Friday, August 27, 2010

Excavating Memory

I must have been 8 or 9, on that day. I couldn’t go to school. Mom and Dad both worked. After taking the IV needle out of my wrist, Mom, a nurse herself, must have felt it was okay to leave me home alone. We lived in a village, the seat of a commune. Crime was rare. Judging by my memory of the sun, it could well have been late spring.  I’m pretty sure that I had a quilt over me. The lining may even have smelled Lysol, which, having limited means to hygiene, Mom used in washings to disinfect linens.

I lay in bed, feeling well enough to survey the surroundings with my eyes. Even at a time and place as primitive as the rural commune in a remote northern Chinese province, I had an acute awareness that it was unusually quiet, as if I could hear the air moving and the day rotating silently. The sun came in a window either across or above where I lay, steadily dialing across a wall, white-washed now turned-ivory yellow. It was a light white and broad with a suddenness of a flood but did not dazzle. In fact, the wall seemed to have so totally absorbed the sun's brightness it let on no reflection or sheen. Unprompted, I had the startled realization that the unusual silence had its origin in the sun’s generosity. No color or sound stands out in my remembrance, just a salient and unmistakable awakening rising from a murky child consciousness: if this moment could stop and stand still, I would be happy forever.

If my memories are not faulty, intentionally or not, it was the same day (I’m certain that same week, or whatever duration of a period) when a skeleton-like stray kitten appeared through the window and made herself at home on a plate of scrambled eggs Mom had left me (back then, eggs were equivalent to chicken soup for the sickly.Chicken, or, eggs? Go figure.), and feasted to the satiety of her emaciated little body. The cat stayed on, got fat on pig lungs and livers and eventually laid many a litter of kittens over the years until we got ready to bid farewell to the commune in search of a city life where Dad thought I and little sister would get a better chance at education. It didn’t want anything to do with the uprooting move. A chapter of my life had gone hidden with her shadowy protesting withdrawal.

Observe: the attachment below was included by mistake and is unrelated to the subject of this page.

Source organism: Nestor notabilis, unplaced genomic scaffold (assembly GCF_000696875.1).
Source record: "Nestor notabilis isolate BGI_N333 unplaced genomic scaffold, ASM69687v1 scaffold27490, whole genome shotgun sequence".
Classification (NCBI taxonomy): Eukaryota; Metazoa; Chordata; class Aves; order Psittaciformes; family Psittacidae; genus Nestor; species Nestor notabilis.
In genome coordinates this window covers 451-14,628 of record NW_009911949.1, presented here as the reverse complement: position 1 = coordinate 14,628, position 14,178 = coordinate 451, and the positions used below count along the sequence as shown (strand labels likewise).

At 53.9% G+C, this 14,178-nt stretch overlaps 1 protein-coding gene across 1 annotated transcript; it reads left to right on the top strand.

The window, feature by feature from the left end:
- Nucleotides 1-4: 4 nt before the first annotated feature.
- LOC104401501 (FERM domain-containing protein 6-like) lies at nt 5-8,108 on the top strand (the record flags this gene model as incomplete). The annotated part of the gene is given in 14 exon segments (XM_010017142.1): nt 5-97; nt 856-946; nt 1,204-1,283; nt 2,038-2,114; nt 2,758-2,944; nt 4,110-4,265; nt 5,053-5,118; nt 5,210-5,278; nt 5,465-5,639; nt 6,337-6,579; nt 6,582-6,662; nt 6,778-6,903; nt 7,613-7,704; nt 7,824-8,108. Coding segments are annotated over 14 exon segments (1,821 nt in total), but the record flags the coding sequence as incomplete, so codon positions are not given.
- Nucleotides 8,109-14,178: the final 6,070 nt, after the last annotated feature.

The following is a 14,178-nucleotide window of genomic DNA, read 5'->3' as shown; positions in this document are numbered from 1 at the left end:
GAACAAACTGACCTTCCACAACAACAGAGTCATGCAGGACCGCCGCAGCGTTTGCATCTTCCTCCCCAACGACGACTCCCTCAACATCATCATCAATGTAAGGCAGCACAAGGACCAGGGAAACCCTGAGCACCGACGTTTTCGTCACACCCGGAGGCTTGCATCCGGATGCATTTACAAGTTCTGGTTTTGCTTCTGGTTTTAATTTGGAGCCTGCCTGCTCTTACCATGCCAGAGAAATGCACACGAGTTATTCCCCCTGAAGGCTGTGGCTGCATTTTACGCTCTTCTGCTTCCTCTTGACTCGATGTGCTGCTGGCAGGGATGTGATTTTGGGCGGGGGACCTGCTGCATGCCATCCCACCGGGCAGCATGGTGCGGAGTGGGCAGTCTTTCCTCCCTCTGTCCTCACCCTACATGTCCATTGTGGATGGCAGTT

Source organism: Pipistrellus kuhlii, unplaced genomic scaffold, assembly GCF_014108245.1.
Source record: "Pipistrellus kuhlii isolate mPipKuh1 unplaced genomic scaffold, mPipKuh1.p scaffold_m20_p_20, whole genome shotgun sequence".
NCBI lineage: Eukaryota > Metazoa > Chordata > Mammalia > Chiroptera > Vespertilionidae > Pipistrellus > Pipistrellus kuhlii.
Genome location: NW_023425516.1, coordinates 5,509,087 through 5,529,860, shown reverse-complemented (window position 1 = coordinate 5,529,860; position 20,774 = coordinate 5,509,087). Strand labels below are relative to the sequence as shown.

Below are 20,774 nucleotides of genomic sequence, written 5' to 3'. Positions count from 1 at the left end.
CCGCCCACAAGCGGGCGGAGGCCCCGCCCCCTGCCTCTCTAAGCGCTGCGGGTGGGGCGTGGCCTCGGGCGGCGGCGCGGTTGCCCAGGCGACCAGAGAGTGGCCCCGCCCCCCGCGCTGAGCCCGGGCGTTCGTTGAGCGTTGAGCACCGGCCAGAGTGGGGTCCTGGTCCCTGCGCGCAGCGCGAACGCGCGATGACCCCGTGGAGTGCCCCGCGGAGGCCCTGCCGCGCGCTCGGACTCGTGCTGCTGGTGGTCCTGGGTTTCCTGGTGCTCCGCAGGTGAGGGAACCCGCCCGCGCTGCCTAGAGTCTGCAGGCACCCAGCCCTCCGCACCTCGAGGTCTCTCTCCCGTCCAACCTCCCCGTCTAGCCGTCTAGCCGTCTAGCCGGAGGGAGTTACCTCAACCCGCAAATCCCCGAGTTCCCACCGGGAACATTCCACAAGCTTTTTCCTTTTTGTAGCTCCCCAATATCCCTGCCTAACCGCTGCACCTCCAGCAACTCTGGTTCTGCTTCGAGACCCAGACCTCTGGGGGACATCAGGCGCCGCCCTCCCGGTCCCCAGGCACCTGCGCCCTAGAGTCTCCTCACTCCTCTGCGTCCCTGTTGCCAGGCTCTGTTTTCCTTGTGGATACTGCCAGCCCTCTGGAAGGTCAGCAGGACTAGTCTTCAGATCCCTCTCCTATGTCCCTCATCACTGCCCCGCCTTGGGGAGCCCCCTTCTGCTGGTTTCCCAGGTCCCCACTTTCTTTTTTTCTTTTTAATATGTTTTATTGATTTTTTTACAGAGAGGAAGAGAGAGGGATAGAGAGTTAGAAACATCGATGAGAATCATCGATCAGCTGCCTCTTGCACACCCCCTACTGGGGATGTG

I never had the tool, or word, to unwrap what had happened to me on that day, or what I had awakened to. I often try to reproduce the memory, that sun, that wall, the silent dialing of one across the other...It has always been ghostly but the feeling of happiness is always more real than anything else I remember growing up.


  1. Beautiful paintings, beautiful stories! Your drive-by sounds like something I would write.

    Encore, encore! :)


Note: Only a member of this blog may post a comment.